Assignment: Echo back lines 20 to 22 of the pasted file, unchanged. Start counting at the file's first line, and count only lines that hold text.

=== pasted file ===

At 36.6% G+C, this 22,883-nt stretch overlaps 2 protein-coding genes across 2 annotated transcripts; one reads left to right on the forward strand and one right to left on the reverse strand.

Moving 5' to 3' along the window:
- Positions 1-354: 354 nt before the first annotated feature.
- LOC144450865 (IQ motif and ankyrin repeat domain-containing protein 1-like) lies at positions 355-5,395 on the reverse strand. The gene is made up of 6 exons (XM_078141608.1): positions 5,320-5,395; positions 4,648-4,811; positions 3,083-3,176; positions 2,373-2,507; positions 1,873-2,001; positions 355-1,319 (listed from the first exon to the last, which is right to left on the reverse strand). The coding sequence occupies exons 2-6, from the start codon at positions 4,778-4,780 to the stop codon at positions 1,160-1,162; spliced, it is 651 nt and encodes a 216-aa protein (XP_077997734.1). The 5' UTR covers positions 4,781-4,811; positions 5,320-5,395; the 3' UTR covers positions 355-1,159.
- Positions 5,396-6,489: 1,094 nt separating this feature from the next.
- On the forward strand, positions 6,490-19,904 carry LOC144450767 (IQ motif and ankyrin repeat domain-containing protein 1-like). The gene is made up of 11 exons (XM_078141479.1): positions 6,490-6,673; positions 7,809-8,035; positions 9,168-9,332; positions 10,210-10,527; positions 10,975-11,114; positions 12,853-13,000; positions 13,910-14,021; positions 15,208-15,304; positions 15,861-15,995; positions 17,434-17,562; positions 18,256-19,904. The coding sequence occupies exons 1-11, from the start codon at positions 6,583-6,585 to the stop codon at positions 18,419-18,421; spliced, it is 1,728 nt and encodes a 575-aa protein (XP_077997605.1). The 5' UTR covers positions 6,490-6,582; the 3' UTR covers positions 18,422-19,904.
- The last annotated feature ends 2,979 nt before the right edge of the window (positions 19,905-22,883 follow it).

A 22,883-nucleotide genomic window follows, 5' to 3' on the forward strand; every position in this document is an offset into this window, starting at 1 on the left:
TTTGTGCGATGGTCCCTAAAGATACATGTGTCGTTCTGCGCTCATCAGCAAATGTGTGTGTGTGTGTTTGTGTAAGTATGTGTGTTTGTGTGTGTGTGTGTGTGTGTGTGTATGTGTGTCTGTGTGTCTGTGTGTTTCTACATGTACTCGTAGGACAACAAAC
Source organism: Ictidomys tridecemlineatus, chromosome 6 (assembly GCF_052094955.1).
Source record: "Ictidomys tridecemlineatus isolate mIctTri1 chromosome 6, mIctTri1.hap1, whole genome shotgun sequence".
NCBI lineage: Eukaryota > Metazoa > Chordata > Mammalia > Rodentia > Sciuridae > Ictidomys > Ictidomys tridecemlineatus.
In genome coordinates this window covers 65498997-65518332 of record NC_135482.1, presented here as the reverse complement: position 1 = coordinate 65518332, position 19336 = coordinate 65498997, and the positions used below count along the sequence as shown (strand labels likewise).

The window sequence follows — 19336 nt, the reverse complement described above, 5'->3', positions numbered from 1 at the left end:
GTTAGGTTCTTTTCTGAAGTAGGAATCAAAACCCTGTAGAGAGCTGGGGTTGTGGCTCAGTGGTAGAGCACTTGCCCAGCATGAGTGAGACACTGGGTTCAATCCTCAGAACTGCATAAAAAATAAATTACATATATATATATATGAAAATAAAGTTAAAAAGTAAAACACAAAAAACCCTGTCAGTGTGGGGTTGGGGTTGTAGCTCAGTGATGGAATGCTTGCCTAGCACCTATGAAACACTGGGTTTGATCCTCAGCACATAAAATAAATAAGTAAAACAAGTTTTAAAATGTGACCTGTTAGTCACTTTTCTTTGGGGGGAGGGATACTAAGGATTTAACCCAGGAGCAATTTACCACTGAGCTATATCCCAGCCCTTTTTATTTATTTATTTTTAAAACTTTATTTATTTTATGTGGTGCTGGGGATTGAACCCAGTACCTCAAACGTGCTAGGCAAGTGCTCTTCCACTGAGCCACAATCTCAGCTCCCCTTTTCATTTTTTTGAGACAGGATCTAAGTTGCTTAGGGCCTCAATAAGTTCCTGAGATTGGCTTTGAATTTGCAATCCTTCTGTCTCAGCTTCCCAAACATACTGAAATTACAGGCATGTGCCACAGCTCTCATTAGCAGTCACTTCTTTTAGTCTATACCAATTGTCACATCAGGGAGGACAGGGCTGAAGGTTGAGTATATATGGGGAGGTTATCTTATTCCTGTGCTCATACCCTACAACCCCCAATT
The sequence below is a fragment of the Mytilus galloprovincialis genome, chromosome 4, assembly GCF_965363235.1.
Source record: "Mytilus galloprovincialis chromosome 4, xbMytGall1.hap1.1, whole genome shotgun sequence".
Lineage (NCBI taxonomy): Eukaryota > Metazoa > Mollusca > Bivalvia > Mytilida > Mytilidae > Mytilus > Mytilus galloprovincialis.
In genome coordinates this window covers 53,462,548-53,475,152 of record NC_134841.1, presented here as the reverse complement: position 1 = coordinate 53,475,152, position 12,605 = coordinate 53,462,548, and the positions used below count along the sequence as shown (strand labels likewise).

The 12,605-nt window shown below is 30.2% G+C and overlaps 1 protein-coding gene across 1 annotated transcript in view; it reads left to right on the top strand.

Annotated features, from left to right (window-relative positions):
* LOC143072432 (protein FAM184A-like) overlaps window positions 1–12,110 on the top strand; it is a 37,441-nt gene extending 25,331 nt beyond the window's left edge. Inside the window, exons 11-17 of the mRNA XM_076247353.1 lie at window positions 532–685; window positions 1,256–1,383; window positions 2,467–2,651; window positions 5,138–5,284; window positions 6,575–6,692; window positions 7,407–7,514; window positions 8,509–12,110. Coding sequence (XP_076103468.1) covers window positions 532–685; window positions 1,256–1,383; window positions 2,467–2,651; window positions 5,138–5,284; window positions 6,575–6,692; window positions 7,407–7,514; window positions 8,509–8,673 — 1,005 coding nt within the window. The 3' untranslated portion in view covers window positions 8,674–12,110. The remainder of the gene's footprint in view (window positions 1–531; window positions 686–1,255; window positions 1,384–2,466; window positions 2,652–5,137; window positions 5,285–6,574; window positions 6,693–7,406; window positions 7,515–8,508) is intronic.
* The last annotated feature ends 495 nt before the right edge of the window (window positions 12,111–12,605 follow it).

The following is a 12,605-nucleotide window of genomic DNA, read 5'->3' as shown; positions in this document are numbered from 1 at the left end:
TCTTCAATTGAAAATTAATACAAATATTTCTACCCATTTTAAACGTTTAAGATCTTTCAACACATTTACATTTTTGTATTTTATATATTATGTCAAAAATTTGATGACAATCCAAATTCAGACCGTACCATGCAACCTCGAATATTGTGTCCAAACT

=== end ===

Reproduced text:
The 12,605-nt window shown below is 30.2% G+C and overlaps 1 protein-coding gene across 1 annotated transcript in view; it reads left to right on the top strand.

Annotated features, from left to right (window-relative positions):
* LOC143072432 (protein FAM184A-like) overlaps window positions 1–12,110 on the top strand; it is a 37,441-nt gene extending 25,331 nt beyond the window's left edge. Inside the window, exons 11-17 of the mRNA XM_076247353.1 lie at window positions 532–685; window positions 1,256–1,383; window positions 2,467–2,651; window positions 5,138–5,284; window positions 6,575–6,692; window positions 7,407–7,514; window positions 8,509–12,110. Coding sequence (XP_076103468.1) covers window positions 532–685; window positions 1,256–1,383; window positions 2,467–2,651; window positions 5,138–5,284; window positions 6,575–6,692; window positions 7,407–7,514; window positions 8,509–8,673 — 1,005 coding nt within the window. The 3' untranslated portion in view covers window positions 8,674–12,110. The remainder of the gene's footprint in view (window positions 1–531; window positions 686–1,255; window positions 1,384–2,466; window positions 2,652–5,137; window positions 5,285–6,574; window positions 6,693–7,406; window positions 7,515–8,508) is intronic.